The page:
We talk a lot about race, but the way that we talk about it is mostly stupid
From 2023, these words look prescient. In March, a report by Dame Louise Casey, commissioned after the murder of Sarah Everard in 2021, found racism, sexism and homophobia were deeply entrenched in the Met.
More than 20 years on from Macpherson, it might seem as if things have gone backwards. But for Younge, policing is an example of how change never unfolds in a predictable, straight line.
“The police are part of the state. Colonisation made sure, and slavery made sure, that the racism that was in our economics and our politics would be brought into the state. So the idea that even in 20 years, you're going to fix that? It's going to take a while to unpick that and put it together again, and it's going to go in fits and starts, in lurches, in moments of mass protest, and moments of mass despondency,” he says.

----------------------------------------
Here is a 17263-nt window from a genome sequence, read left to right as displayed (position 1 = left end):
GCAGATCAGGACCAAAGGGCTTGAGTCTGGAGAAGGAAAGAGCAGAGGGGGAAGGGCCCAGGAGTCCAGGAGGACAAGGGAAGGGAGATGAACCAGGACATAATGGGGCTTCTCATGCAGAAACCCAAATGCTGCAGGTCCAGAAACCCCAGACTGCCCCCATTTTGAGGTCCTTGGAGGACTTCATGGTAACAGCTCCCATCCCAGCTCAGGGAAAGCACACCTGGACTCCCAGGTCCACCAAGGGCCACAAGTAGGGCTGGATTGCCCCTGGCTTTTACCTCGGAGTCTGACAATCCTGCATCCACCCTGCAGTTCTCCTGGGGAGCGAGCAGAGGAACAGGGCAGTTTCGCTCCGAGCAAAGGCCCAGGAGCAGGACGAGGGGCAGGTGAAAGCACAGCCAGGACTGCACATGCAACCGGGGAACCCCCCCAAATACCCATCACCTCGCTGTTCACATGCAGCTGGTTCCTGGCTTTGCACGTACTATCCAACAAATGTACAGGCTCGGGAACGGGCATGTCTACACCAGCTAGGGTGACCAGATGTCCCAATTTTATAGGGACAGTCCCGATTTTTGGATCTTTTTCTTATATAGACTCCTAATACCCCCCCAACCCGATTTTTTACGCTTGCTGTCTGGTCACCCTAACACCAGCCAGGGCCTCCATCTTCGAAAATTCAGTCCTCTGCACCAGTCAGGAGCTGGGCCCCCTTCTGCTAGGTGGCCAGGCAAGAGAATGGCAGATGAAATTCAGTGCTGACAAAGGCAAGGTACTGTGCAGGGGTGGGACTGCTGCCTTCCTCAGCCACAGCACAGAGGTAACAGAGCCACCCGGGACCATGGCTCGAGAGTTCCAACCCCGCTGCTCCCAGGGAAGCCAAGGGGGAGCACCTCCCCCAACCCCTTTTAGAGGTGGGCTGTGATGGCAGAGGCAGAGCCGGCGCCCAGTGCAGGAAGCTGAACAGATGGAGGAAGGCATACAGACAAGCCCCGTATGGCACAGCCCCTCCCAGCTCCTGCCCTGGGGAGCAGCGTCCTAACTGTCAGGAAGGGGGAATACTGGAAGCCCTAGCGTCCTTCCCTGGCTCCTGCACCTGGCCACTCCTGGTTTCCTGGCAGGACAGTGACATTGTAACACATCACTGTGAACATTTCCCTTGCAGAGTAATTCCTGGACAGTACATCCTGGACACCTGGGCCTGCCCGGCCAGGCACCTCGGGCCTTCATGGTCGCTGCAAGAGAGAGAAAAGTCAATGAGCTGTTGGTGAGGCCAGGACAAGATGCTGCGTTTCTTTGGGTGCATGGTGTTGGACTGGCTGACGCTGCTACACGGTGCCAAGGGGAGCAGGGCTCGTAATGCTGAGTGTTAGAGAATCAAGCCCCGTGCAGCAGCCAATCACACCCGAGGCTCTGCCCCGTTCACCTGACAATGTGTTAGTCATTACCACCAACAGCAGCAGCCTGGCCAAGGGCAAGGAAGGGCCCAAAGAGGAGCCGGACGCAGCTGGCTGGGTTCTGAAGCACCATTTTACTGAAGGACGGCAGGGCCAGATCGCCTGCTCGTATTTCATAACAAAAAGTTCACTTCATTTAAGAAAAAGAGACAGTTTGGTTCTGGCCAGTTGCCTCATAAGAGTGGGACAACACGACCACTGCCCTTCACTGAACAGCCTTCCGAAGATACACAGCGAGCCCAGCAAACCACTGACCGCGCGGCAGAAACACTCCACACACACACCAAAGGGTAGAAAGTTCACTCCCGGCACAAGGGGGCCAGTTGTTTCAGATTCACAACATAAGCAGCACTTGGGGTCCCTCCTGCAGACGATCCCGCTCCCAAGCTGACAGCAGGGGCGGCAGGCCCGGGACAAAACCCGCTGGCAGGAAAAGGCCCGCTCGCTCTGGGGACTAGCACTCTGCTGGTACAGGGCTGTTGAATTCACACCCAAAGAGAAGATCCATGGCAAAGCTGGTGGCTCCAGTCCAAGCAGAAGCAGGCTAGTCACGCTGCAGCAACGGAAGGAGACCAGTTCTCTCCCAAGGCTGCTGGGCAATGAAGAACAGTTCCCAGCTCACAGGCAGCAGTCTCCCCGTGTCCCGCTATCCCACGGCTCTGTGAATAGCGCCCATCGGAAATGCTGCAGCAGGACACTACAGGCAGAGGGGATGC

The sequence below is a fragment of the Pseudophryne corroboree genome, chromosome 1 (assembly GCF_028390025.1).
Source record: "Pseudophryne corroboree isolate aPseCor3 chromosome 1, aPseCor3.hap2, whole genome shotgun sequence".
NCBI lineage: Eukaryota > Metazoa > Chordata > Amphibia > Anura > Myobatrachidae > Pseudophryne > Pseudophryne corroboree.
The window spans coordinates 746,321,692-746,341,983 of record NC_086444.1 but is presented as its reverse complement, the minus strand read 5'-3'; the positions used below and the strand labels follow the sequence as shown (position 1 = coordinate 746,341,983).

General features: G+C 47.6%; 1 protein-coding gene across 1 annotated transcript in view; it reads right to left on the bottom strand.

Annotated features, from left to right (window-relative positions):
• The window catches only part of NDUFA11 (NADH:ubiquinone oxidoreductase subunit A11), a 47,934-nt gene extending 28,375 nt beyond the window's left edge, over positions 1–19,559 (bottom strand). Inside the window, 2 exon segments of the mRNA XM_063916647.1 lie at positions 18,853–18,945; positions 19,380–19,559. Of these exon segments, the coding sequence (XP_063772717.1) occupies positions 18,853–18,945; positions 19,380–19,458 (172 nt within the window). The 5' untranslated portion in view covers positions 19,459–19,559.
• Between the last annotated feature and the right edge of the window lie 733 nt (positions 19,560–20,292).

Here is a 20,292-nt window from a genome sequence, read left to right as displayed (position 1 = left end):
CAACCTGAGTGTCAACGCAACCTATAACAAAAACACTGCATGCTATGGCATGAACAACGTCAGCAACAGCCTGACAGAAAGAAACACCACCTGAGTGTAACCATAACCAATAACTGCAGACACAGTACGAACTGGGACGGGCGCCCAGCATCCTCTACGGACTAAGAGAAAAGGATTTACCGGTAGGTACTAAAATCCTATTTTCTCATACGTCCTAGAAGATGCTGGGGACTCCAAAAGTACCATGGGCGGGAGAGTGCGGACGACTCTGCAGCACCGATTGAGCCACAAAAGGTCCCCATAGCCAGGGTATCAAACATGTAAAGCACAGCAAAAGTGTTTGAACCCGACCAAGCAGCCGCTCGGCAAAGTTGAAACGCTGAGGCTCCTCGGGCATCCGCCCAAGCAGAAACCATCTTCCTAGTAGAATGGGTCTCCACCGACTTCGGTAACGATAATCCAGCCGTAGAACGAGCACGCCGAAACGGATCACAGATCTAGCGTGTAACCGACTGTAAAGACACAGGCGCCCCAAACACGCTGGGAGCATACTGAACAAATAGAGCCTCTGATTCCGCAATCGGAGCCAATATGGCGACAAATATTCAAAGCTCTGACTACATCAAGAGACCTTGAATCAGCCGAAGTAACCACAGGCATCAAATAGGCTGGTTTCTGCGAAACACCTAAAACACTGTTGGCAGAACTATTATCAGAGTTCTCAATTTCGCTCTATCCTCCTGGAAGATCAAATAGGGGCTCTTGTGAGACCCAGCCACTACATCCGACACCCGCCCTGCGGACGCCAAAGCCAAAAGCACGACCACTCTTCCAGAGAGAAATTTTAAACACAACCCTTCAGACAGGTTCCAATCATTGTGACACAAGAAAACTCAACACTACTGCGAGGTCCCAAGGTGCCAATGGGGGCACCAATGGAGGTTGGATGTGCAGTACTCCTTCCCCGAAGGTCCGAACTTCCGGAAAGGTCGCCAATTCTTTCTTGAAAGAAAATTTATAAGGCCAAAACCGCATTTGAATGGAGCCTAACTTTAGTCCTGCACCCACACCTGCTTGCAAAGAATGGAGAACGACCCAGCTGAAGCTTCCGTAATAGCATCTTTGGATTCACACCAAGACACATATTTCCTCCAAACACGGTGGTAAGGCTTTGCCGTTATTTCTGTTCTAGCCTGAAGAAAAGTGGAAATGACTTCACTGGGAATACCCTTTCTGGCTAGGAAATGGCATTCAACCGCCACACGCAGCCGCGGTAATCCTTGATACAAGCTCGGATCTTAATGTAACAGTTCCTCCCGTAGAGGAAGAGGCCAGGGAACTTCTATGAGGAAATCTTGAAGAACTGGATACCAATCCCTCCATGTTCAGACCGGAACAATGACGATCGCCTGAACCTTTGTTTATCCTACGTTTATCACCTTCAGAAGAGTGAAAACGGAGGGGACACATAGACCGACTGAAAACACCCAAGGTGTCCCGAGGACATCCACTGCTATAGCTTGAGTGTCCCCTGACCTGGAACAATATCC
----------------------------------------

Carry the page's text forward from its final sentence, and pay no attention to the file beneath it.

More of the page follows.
If the problems seem more entrenched now, then there’s also more pressure for change. “This notion of the police being a problem was reduced and marginalised to an issue that Black people in London had. Well, now there is a much broader sense of that being a much bigger problem,” he says.
Just don’t expect politicians or much of the media to take the lead. Younge found the recent row over Diane Abbott’s letter to the Observer dispiriting.